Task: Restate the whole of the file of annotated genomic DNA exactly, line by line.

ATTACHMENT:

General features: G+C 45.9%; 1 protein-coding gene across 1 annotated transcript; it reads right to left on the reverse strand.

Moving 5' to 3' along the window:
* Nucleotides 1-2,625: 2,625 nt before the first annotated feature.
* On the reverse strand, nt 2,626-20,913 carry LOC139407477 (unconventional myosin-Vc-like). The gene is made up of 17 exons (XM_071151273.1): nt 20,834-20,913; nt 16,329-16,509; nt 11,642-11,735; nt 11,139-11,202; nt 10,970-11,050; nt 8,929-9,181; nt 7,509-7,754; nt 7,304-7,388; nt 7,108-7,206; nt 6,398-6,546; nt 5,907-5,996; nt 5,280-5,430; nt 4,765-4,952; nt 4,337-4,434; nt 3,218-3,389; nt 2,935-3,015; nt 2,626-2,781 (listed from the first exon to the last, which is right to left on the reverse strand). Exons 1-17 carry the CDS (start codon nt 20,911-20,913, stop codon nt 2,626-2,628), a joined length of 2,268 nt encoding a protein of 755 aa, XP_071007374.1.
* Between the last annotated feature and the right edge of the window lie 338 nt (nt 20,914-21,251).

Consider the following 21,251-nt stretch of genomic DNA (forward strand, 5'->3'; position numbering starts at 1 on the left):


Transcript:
General features: G+C 45.9%; 1 protein-coding gene across 1 annotated transcript; it reads right to left on the reverse strand.

Moving 5' to 3' along the window:
* Nucleotides 1-2,625: 2,625 nt before the first annotated feature.
* On the reverse strand, nt 2,626-20,913 carry LOC139407477 (unconventional myosin-Vc-like). The gene is made up of 17 exons (XM_071151273.1): nt 20,834-20,913; nt 16,329-16,509; nt 11,642-11,735; nt 11,139-11,202; nt 10,970-11,050; nt 8,929-9,181; nt 7,509-7,754; nt 7,304-7,388; nt 7,108-7,206; nt 6,398-6,546; nt 5,907-5,996; nt 5,280-5,430; nt 4,765-4,952; nt 4,337-4,434; nt 3,218-3,389; nt 2,935-3,015; nt 2,626-2,781 (listed from the first exon to the last, which is right to left on the reverse strand). Exons 1-17 carry the CDS (start codon nt 20,911-20,913, stop codon nt 2,626-2,628), a joined length of 2,268 nt encoding a protein of 755 aa, XP_071007374.1.
* Between the last annotated feature and the right edge of the window lie 338 nt (nt 20,914-21,251).

Consider the following 21,251-nt stretch of genomic DNA (forward strand, 5'->3'; position numbering starts at 1 on the left):